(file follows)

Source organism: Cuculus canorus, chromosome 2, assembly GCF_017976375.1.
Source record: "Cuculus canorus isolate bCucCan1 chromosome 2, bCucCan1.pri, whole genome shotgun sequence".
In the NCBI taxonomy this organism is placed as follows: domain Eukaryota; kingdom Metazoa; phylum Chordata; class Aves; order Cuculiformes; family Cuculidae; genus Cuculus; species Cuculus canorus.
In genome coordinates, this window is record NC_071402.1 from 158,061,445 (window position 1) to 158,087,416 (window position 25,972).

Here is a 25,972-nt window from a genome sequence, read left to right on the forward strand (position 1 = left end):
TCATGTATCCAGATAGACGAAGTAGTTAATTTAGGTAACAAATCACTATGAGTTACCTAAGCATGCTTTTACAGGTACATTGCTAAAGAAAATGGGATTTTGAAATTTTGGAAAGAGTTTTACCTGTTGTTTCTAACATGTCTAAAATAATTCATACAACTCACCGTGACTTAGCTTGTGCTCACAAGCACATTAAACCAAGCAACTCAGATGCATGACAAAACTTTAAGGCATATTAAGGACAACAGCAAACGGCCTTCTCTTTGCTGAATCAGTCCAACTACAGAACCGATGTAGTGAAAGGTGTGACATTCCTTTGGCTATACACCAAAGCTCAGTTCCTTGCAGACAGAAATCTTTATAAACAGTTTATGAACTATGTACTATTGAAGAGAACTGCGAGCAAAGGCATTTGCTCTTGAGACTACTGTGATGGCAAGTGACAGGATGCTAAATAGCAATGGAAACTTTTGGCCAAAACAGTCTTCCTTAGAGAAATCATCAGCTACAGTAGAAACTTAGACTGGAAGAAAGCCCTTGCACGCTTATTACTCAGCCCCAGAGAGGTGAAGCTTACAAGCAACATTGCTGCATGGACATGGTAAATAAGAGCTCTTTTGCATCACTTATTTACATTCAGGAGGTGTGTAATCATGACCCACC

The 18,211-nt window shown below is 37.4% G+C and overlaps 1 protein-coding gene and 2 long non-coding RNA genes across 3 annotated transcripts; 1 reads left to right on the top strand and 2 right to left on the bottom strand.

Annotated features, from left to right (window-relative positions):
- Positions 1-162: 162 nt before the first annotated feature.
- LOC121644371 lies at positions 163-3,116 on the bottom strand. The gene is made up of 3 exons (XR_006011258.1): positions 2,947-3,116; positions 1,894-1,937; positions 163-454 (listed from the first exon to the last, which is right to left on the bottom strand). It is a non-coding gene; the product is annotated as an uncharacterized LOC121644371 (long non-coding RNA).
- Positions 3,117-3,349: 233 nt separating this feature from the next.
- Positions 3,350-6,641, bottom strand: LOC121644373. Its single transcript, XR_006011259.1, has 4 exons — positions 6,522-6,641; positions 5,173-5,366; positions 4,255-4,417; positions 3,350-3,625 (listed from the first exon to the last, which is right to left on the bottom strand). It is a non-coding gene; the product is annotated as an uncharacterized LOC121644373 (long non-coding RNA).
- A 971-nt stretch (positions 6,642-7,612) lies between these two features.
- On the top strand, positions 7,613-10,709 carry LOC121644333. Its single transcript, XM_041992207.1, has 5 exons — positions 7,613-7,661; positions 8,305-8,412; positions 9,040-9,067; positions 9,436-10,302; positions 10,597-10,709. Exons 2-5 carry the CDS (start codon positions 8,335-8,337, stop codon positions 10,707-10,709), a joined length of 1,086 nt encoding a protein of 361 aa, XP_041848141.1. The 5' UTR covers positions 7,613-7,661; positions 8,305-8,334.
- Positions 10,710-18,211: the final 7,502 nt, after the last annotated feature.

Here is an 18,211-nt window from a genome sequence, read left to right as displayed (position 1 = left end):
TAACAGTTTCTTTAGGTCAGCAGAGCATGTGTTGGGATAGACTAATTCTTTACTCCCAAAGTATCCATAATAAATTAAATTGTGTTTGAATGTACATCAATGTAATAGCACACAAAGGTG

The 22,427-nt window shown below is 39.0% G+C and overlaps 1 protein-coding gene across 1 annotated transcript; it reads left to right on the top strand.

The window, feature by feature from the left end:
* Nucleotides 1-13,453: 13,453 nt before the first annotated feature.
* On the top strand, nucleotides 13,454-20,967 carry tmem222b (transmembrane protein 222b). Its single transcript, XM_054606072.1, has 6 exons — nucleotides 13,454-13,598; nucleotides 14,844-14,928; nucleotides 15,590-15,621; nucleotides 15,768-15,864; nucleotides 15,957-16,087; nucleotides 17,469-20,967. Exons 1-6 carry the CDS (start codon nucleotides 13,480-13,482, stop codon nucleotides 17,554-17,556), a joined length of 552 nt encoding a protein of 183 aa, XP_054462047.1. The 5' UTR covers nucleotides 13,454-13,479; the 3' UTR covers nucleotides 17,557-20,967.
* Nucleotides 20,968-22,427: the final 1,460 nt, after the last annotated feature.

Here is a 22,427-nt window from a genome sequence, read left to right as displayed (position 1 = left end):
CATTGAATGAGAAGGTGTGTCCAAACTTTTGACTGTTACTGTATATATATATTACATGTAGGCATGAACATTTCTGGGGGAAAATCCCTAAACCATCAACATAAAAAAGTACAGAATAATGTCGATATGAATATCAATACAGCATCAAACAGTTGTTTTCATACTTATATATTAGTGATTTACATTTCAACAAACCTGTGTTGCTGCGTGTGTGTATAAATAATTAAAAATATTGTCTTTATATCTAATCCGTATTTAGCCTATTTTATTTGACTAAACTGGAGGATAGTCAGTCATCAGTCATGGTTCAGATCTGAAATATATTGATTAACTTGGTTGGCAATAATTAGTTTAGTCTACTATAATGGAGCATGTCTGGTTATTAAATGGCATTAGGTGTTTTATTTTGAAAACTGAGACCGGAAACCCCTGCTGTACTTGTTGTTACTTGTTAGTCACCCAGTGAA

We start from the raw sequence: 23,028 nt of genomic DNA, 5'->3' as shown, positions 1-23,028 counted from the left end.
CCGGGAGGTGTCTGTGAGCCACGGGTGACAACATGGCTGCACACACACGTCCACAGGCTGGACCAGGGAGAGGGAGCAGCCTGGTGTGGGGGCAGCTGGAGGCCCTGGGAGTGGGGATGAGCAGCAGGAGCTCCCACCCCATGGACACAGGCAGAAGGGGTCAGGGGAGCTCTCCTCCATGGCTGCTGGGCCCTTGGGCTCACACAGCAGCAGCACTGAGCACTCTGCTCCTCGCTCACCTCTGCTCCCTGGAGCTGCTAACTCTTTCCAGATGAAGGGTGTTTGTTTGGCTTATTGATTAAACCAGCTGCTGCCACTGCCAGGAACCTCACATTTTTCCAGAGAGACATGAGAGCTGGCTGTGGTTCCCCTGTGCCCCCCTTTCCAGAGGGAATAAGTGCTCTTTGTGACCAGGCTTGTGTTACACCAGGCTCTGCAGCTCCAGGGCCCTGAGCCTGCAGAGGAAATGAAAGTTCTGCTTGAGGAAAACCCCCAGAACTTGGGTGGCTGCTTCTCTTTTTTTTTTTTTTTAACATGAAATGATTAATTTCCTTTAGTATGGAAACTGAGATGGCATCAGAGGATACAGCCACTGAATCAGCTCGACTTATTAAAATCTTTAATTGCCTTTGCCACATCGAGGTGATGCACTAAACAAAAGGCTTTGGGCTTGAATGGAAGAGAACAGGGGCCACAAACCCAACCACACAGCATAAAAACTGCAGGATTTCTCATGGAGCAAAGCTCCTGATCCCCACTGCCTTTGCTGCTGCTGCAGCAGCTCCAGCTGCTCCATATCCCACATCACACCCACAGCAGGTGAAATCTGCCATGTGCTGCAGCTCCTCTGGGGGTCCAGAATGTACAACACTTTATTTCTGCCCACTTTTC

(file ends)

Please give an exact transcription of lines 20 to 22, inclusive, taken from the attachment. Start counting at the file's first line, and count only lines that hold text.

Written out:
* Nucleotides 1-13,453: 13,453 nt before the first annotated feature.
* On the top strand, nucleotides 13,454-20,967 carry tmem222b (transmembrane protein 222b). Its single transcript, XM_054606072.1, has 6 exons — nucleotides 13,454-13,598; nucleotides 14,844-14,928; nucleotides 15,590-15,621; nucleotides 15,768-15,864; nucleotides 15,957-16,087; nucleotides 17,469-20,967. Exons 1-6 carry the CDS (start codon nucleotides 13,480-13,482, stop codon nucleotides 17,554-17,556), a joined length of 552 nt encoding a protein of 183 aa, XP_054462047.1. The 5' UTR covers nucleotides 13,454-13,479; the 3' UTR covers nucleotides 17,557-20,967.
* Nucleotides 20,968-22,427: the final 1,460 nt, after the last annotated feature.